Interview with ‘The Falling’ Actress Florence Pugh

Having been nominated for Best British Newcomer at the 2014 BFI London Film Festival, the future is bright for 19-year-old Florence Pugh.  I caught up with her to discuss her breakthrough role in Carol Morley’s The Falling.

[FRR] Could you tell me a bit about your character in ‘The Falling’?

[FP] I play Abigail Mortimer, who is the popular leader of the friendship group in a boarding school in 1969, and she is the first to step away and experience her sexuality, she’s the first to give in to her hormones – this is the thing that spirals the friendship group out of control, and this is the thing that breaks her and her friendship with Lydia Lamont (Maisie Williams).  So it’s a pivotal moment when she decides to step away.

 [FRR] What was the auditioning process like for you?

[FP] It was obviously a very terrifying one.  Throughout the whole time I never really believed anything would come of it, because you know, it’s a big film, and I’d quite literally just sent in a tape of me talking about myself.  My brother is in the business so I’ve been watching him for the past couple of years and I know exactly how it works, and I know that the audition process is quite mean, it wants you when it wants you, and the moment it doesn’t want you that’s it – you won’t hear anything back.  My mum always tells me, each audition you do, just let it go, don’t think of it, don’t think you’re going to get it because there’s no point because at the end of the day you probably won’t  – it’s just good to do it.  So each recall, each tape that I did, I’d completely forget about it afterwards – I’d have to, it was the only way to stay sane!  So when I got to the finals of it and I started to do test read-throughs with Maisie Williams, it was a little bit exciting and terrifying.  But it’s an experience I’ll always hold dear to me as it was my first experience of this business.  And it was a lot of fun.

[FRR] What was it like being directed by Carol Morley?

[FP] Well, Carol Morley has been like a mum to me.  She has this air about her, she just loves everyone, she treats everyone the same – no matter how stupid your question, no matter how annoying you are – she will always treat you with the same respect she treats everyone else with.  And that’s a really refreshing thing to have, on a film set where there are so many people working around you, and it was really a truly amazing experience to have her because she is the most generous person you will probably ever meet.  And so doing things like press with her is a joy because it means I get to hang out with my favourite person.  It was a really great set-up and I’m realising that more every single day.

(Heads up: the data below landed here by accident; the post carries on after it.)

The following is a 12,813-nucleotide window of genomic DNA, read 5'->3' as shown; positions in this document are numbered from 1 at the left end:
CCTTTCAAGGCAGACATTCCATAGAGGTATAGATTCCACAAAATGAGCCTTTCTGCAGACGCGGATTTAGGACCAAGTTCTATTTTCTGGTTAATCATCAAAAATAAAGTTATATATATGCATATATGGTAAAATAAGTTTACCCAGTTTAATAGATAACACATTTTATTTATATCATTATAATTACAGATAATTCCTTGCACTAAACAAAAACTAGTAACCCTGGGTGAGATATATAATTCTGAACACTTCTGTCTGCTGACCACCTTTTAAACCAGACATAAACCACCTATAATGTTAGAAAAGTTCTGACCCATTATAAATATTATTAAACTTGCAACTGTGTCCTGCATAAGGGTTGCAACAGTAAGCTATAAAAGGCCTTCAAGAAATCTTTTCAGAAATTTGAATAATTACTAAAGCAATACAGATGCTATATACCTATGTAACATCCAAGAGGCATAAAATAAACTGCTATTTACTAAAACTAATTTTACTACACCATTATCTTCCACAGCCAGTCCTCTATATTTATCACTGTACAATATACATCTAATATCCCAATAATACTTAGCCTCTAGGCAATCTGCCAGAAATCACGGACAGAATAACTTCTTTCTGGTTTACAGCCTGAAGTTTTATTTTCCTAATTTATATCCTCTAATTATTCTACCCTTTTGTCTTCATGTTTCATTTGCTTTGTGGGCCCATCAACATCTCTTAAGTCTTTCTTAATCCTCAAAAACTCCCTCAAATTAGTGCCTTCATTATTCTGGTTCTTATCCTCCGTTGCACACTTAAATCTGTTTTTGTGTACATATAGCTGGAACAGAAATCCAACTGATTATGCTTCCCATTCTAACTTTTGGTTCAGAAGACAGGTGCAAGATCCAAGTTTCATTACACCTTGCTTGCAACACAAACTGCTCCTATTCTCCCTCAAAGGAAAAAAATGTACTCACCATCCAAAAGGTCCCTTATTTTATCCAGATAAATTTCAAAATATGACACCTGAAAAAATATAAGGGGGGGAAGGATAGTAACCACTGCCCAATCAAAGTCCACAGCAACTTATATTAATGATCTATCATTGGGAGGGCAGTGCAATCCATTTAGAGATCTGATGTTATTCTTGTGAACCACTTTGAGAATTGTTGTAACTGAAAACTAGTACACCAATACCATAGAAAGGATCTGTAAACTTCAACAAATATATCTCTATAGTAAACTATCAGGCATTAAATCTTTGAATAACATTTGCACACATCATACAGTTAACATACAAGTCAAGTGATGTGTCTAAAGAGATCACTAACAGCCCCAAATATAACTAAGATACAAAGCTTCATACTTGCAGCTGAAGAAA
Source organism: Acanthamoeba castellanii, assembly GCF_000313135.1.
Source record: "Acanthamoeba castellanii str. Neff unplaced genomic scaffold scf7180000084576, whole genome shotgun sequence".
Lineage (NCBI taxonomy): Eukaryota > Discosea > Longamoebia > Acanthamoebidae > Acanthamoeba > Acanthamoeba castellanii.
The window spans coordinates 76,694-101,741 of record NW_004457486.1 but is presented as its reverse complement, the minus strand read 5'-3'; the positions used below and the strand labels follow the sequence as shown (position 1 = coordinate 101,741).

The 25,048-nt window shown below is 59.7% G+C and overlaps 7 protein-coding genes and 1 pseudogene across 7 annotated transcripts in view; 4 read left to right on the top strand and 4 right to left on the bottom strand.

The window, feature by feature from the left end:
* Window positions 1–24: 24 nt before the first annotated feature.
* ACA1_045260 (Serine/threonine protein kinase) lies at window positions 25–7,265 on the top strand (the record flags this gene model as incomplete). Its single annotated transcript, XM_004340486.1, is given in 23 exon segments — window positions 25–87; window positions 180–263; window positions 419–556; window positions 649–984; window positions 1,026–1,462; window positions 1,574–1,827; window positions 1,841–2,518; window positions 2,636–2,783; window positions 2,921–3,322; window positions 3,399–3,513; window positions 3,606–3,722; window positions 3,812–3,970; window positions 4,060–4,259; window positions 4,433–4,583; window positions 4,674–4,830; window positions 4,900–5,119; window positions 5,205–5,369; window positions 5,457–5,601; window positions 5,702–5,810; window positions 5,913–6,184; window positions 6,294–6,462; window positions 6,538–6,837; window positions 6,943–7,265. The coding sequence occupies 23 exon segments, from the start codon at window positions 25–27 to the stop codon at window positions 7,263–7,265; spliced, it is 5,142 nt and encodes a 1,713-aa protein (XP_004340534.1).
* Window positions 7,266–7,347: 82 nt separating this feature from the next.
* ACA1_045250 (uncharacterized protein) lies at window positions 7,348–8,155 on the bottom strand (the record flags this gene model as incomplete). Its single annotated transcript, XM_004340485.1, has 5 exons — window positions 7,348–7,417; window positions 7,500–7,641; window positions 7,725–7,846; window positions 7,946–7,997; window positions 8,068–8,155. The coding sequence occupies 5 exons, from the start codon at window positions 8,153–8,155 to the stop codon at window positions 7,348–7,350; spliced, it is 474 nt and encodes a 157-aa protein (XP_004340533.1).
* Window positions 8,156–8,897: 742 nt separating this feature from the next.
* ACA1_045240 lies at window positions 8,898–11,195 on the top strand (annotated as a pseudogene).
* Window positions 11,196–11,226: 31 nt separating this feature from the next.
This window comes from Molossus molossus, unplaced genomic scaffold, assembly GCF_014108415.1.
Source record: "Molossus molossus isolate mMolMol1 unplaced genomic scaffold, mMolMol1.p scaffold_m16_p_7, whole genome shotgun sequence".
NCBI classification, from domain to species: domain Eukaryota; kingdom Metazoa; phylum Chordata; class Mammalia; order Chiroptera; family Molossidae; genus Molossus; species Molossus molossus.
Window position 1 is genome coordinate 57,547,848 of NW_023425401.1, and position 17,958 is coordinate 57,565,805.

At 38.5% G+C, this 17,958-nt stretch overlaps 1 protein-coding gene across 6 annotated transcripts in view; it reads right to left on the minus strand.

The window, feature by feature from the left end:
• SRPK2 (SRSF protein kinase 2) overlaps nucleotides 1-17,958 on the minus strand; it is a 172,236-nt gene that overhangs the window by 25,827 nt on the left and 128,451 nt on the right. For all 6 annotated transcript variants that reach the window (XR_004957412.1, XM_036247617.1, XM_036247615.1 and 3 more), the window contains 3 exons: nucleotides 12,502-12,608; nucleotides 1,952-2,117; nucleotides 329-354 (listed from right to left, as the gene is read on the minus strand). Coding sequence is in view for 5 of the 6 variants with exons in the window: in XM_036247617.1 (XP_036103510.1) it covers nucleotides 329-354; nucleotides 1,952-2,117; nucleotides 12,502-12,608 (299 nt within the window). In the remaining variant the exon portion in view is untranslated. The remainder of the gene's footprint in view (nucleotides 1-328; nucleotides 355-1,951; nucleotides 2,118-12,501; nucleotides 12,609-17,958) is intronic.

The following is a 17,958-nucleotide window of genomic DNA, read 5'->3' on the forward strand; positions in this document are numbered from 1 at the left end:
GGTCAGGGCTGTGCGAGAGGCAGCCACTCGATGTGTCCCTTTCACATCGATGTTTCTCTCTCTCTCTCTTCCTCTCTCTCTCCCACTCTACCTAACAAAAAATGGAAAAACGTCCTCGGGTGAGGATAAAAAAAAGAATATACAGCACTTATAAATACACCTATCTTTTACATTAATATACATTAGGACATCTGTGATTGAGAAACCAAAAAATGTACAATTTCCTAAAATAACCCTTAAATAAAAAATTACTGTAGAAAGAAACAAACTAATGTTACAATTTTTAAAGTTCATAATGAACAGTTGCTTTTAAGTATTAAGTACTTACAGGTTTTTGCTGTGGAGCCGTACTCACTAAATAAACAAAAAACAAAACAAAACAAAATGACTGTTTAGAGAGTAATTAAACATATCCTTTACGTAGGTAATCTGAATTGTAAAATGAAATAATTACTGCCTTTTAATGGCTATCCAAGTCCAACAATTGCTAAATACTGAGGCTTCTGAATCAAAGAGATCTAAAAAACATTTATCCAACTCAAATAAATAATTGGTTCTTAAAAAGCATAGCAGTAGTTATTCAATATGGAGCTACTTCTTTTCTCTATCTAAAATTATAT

[FRR] And how did you find acting opposite Maisie Williams?

[FP] Wow.  Well, Maisie Williams was an actor I always knew about from Game of Thrones, so when I met her it was quite a daunting moment because, you know, there’s Arya Stark sitting right in front of me!  But I got to work alongside her and I really got to be friends with her which was amazing because from a kid who’s been in this industry since she was, what, thirteen, she’s learnt a lot and she’s seen a lot, she knows how things work, and it was just really cool to be able to sit back and watch her.  She’s seen it from a kid’s perspective and she’s now grown up to be an adult, and it’s quite nice to know that she’s done it for so long and she’s done it with such an amazing air about her – to learn from her was a joy.

[FRR] And similarly, to learn from some of the amazing older actors in the cast?